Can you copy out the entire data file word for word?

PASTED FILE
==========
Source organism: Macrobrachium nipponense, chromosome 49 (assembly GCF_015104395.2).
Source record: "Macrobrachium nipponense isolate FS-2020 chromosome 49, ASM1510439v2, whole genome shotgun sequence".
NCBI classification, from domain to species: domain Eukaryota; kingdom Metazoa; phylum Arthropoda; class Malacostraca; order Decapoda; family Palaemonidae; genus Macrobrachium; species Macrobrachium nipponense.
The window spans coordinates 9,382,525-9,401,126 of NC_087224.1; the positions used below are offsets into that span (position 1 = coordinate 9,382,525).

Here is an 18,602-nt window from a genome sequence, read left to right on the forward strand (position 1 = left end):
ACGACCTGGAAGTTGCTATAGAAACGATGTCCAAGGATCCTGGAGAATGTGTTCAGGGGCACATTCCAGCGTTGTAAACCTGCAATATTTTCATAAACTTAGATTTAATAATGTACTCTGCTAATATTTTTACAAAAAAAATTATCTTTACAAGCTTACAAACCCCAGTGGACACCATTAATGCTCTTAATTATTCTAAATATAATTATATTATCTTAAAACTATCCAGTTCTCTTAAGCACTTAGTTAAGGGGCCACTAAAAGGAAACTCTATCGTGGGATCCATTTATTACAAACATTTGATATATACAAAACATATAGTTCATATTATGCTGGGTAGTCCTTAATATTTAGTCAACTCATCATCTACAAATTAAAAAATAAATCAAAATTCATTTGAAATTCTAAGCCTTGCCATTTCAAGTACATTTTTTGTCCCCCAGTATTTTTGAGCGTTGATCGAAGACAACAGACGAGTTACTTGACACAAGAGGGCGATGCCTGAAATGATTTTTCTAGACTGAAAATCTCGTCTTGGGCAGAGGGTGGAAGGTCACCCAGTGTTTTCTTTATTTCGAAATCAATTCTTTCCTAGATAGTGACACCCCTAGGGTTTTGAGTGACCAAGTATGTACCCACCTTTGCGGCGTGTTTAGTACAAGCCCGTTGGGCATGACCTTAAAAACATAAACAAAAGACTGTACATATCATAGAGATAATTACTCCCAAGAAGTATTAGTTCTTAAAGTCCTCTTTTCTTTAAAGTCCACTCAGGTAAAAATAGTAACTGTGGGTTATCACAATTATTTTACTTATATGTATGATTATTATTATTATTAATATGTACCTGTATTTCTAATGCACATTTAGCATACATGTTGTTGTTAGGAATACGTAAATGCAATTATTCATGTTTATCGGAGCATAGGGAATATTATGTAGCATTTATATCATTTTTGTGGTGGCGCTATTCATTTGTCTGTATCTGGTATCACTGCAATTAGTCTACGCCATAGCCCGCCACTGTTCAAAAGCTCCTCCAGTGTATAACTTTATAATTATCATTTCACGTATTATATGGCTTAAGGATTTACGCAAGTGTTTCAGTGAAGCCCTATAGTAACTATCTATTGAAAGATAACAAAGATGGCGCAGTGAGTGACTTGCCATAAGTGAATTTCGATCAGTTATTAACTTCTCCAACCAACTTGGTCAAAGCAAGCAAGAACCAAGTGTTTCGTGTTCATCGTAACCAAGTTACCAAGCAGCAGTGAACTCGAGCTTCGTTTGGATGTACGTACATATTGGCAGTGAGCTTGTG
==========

Source organism: Macrobrachium nipponense, chromosome 49 (assembly GCF_015104395.2).
Source record: "Macrobrachium nipponense isolate FS-2020 chromosome 49, ASM1510439v2, whole genome shotgun sequence".
NCBI classification, from domain to species: domain Eukaryota; kingdom Metazoa; phylum Arthropoda; class Malacostraca; order Decapoda; family Palaemonidae; genus Macrobrachium; species Macrobrachium nipponense.
The window spans coordinates 9,382,525-9,401,126 of NC_087224.1; the positions used below are offsets into that span (position 1 = coordinate 9,382,525).

Here is an 18,602-nt window from a genome sequence, read left to right on the forward strand (position 1 = left end):
ACGACCTGGAAGTTGCTATAGAAACGATGTCCAAGGATCCTGGAGAATGTGTTCAGGGGCACATTCCAGCGTTGTAAACCTGCAATATTTTCATAAACTTAGATTTAATAATGTACTCTGCTAATATTTTTACAAAAAAAATTATCTTTACAAGCTTACAAACCCCAGTGGACACCATTAATGCTCTTAATTATTCTAAATATAATTATATTATCTTAAAACTATCCAGTTCTCTTAAGCACTTAGTTAAGGGGCCACTAAAAGGAAACTCTATCGTGGGATCCATTTATTACAAACATTTGATATATACAAAACATATAGTTCATATTATGCTGGGTAGTCCTTAATATTTAGTCAACTCATCATCTACAAATTAAAAAATAAATCAAAATTCATTTGAAATTCTAAGCCTTGCCATTTCAAGTACATTTTTTGTCCCCCAGTATTTTTGAGCGTTGATCGAAGACAACAGACGAGTTACTTGACACAAGAGGGCGATGCCTGAAATGATTTTTCTAGACTGAAAATCTCGTCTTGGGCAGAGGGTGGAAGGTCACCCAGTGTTTTCTTTATTTCGAAATCAATTCTTTCCTAGATAGTGACACCCCTAGGGTTTTGAGTGACCAAGTATGTACCCACCTTTGCGGCGTGTTTAGTACAAGCCCGTTGGGCATGACCTTAAAAACATAAACAAAAGACTGTACATATCATAGAGATAATTACTCCCAAGAAGTATTAGTTCTTAAAGTCCTCTTTTCTTTAAAGTCCACTCAGGTAAAAATAGTAACTGTGGGTTATCACAATTATTTTACTTATATGTATGATTATTATTATTATTAATATGTACCTGTATTTCTAATGCACATTTAGCATACATGTTGTTGTTAGGAATACGTAAATGCAATTATTCATGTTTATCGGAGCATAGGGAATATTATGTAGCATTTATATCATTTTTGTGGTGGCGCTATTCATTTGTCTGTATCTGGTATCACTGCAATTAGTCTACGCCATAGCCCGCCACTGTTCAAAAGCTCCTCCAGTGTATAACTTTATAATTATCATTTCACGTATTATATGGCTTAAGGATTTACGCAAGTGTTTCAGTGAAGCCCTATAGTAACTATCTATTGAAAGATAACAAAGATGGCGCAGTGAGTGACTTGCCATAAGTGAATTTCGATCAGTTATTAACTTCTCCAACCAACTTGGTCAAAGCAAGCAAGAACCAAGTGTTTCGTGTTCATCGTAACCAAGTTACCAAGCAGCAGTGAACTCGAGCTTCGTTTGGATGTACGTACATATTGGCAGTGAGCTTGTG